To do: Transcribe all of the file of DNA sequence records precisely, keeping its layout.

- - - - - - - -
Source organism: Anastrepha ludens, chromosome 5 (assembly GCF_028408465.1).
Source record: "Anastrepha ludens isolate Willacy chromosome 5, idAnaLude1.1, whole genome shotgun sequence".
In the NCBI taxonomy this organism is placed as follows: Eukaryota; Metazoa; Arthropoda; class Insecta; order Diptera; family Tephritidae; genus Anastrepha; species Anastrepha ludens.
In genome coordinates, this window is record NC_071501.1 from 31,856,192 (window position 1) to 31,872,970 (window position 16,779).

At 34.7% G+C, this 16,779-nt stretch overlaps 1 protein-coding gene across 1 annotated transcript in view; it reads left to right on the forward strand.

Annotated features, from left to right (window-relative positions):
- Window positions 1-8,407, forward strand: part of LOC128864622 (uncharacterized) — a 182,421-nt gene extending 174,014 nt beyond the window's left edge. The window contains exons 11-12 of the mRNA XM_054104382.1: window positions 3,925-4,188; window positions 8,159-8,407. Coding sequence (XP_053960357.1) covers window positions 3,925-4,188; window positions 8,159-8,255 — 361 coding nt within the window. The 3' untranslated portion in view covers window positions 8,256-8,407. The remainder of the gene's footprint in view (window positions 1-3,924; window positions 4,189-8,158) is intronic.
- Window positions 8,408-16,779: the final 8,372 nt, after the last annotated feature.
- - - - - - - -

Source organism: Anastrepha ludens, chromosome 5 (assembly GCF_028408465.1).
Source record: "Anastrepha ludens isolate Willacy chromosome 5, idAnaLude1.1, whole genome shotgun sequence".
In the NCBI taxonomy this organism is placed as follows: Eukaryota; Metazoa; Arthropoda; class Insecta; order Diptera; family Tephritidae; genus Anastrepha; species Anastrepha ludens.
In genome coordinates, this window is record NC_071501.1 from 31,856,192 (window position 1) to 31,872,970 (window position 16,779).

At 34.7% G+C, this 16,779-nt stretch overlaps 1 protein-coding gene across 1 annotated transcript in view; it reads left to right on the forward strand.

Annotated features, from left to right (window-relative positions):
- Window positions 1-8,407, forward strand: part of LOC128864622 (uncharacterized) — a 182,421-nt gene extending 174,014 nt beyond the window's left edge. The window contains exons 11-12 of the mRNA XM_054104382.1: window positions 3,925-4,188; window positions 8,159-8,407. Coding sequence (XP_053960357.1) covers window positions 3,925-4,188; window positions 8,159-8,255 — 361 coding nt within the window. The 3' untranslated portion in view covers window positions 8,256-8,407. The remainder of the gene's footprint in view (window positions 1-3,924; window positions 4,189-8,158) is intronic.
- Window positions 8,408-16,779: the final 8,372 nt, after the last annotated feature.